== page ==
On this trip, unexpectedly, the mood in London became darker. Uncertain about the future.
Few in London went to sleep thinking that England would leave the European Union.
Percent of voters who voted to leave the E.U.
Percent of voters who voted to remain
Estimated percentage loss in overall economic output post-Brexit, according to MIT
The mood in London is like a collective nervous breakdown. Drinking seems appropriate.
Rochelle School, Arnold Circus
London E2 7ES
What Bourdain ate: Wine, peas in their pods, radishes, vitello tonnato, Welsh lamb chops with lentils and green sauce.
Peppers & Spice
40 Balls Pond Road
London N1 4AU
What Bourdain ate: Jamaican takeout.
26 St. John Street
London EC1M 4AY
What Bourdain ate: Roast bone marrow with parsley and caper salad, sourdough (made in-house); pickled calves tripe with radish, shaved carrot. and watercress salad; kidney; pig’s head and potato pie.
46 St. Thomas Street
Weymouth DT4 8AW
What Bourdain ate: Traditional fish and chips.
The Chequers Inn
Old Loose Hill, Loose
Ken ME15 0BL
What Bourdain ate: Lunch and a pint of Guinness.
217 Uxbridge Road
Shepherd’s Bush, London W12 9DH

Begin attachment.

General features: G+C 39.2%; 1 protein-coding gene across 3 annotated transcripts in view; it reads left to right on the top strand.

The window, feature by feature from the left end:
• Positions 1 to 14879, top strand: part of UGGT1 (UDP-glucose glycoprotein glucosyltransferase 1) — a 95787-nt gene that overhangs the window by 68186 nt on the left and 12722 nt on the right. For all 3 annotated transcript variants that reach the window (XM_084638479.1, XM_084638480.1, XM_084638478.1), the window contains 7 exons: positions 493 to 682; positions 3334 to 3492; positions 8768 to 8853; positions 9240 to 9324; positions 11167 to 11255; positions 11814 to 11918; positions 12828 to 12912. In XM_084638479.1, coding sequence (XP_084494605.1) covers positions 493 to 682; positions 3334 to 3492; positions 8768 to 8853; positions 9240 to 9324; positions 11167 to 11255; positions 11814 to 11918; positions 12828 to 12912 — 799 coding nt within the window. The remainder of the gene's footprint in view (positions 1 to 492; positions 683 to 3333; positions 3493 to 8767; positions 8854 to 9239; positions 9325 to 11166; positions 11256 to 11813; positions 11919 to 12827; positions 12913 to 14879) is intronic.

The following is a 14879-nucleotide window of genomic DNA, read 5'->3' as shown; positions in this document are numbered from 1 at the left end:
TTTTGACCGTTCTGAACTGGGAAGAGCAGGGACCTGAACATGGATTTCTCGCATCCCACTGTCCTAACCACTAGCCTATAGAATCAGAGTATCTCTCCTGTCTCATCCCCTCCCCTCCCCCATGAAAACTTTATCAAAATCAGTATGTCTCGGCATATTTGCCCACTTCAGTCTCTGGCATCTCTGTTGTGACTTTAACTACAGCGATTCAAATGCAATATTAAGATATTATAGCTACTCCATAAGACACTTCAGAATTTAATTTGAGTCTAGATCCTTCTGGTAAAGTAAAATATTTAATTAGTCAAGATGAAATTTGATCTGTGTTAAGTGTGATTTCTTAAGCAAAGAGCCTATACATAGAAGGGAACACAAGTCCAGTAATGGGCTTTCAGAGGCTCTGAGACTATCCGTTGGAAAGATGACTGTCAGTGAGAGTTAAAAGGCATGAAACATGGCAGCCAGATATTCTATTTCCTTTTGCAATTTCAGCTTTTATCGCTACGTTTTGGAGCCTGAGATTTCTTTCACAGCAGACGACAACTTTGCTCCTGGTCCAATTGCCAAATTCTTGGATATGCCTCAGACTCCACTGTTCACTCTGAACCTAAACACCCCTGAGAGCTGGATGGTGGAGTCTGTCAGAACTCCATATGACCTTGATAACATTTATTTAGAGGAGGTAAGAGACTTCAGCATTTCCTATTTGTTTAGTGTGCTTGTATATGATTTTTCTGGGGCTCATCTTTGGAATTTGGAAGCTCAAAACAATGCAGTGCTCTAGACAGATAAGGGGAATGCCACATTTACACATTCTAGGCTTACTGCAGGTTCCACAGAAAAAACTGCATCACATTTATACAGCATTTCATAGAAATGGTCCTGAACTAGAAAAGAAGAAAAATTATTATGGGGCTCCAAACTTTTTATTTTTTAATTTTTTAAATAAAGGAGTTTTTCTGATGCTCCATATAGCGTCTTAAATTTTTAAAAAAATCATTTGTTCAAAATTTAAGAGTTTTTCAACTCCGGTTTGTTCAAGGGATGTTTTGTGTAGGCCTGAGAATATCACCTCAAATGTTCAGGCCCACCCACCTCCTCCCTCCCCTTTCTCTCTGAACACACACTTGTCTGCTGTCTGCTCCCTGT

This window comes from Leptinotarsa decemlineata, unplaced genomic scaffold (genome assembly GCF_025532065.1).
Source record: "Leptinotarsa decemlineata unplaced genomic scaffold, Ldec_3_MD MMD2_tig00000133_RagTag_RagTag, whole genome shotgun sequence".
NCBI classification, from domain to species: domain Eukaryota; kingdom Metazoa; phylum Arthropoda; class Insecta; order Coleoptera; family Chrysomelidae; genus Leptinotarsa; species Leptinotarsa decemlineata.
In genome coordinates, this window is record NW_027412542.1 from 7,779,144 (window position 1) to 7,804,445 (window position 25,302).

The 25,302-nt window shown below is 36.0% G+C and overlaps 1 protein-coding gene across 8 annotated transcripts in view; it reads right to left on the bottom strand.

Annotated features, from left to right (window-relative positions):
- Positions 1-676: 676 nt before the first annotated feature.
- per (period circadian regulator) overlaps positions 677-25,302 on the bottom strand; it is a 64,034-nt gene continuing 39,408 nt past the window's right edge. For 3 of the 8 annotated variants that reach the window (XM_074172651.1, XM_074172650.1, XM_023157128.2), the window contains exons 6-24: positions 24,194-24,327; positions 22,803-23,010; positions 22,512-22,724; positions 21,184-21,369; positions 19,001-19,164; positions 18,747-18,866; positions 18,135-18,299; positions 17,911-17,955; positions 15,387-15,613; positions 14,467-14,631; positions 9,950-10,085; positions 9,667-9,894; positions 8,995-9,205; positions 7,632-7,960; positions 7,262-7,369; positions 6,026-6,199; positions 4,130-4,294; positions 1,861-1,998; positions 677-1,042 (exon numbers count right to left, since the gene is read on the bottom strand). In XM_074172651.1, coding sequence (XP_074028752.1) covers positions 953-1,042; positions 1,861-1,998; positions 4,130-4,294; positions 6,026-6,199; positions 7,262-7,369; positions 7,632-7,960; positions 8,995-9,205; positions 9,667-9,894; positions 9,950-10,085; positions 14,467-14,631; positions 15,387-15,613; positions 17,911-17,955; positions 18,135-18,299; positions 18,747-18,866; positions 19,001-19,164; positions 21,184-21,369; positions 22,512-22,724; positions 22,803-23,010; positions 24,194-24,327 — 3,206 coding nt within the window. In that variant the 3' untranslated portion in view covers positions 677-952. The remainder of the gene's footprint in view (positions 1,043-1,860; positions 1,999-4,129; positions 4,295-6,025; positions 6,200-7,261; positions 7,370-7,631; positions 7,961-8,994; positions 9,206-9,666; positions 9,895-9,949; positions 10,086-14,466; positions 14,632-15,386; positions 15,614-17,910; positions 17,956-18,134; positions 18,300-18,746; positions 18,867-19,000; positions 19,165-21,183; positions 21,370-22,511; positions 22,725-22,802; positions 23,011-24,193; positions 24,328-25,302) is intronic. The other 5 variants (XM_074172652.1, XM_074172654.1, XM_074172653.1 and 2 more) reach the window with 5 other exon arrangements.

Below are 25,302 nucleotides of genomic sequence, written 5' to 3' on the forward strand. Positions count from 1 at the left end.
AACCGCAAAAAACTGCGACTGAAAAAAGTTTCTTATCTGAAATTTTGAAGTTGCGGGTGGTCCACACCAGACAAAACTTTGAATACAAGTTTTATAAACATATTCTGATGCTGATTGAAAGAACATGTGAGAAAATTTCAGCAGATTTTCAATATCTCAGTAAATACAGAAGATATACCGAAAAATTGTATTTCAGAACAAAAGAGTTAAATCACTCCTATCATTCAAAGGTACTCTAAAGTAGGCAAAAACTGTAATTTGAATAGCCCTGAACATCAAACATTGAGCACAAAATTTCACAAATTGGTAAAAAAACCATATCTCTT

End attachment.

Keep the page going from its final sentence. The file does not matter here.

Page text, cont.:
What Bourdain ate: Scotch egg, whitebait, fries, and Guinness.
The Hunter S.
194 Southgate Road
London N1 3HT
What Bourdain ate: A few pints of Guinness.
Nigella Lawson: Celebrity chef and kitchen goddess with a library of bestselling cookbooks to her name.
Jamie Hince: Musician; guitarist from hit indie rock duo The Kills.
Fergus Henderson: Chef of St John’s, London’s famous shrine to nose-to-tail eating. One of Bourdain’s long-standing kitchen heroes.
Jay Rayner: One of the UK’s most respected—and feared—food critics.
Marco Pierre White: One of the food world’s first “celebrity” chefs, a brilliant but short-tempered culinary savant who set the tone for the wave for celebrity chef culture of the 21st century.
Ralph Steadman: Prolific British illustrator best known for his collaboration with American gonzo journalist Hunter S. Thompson.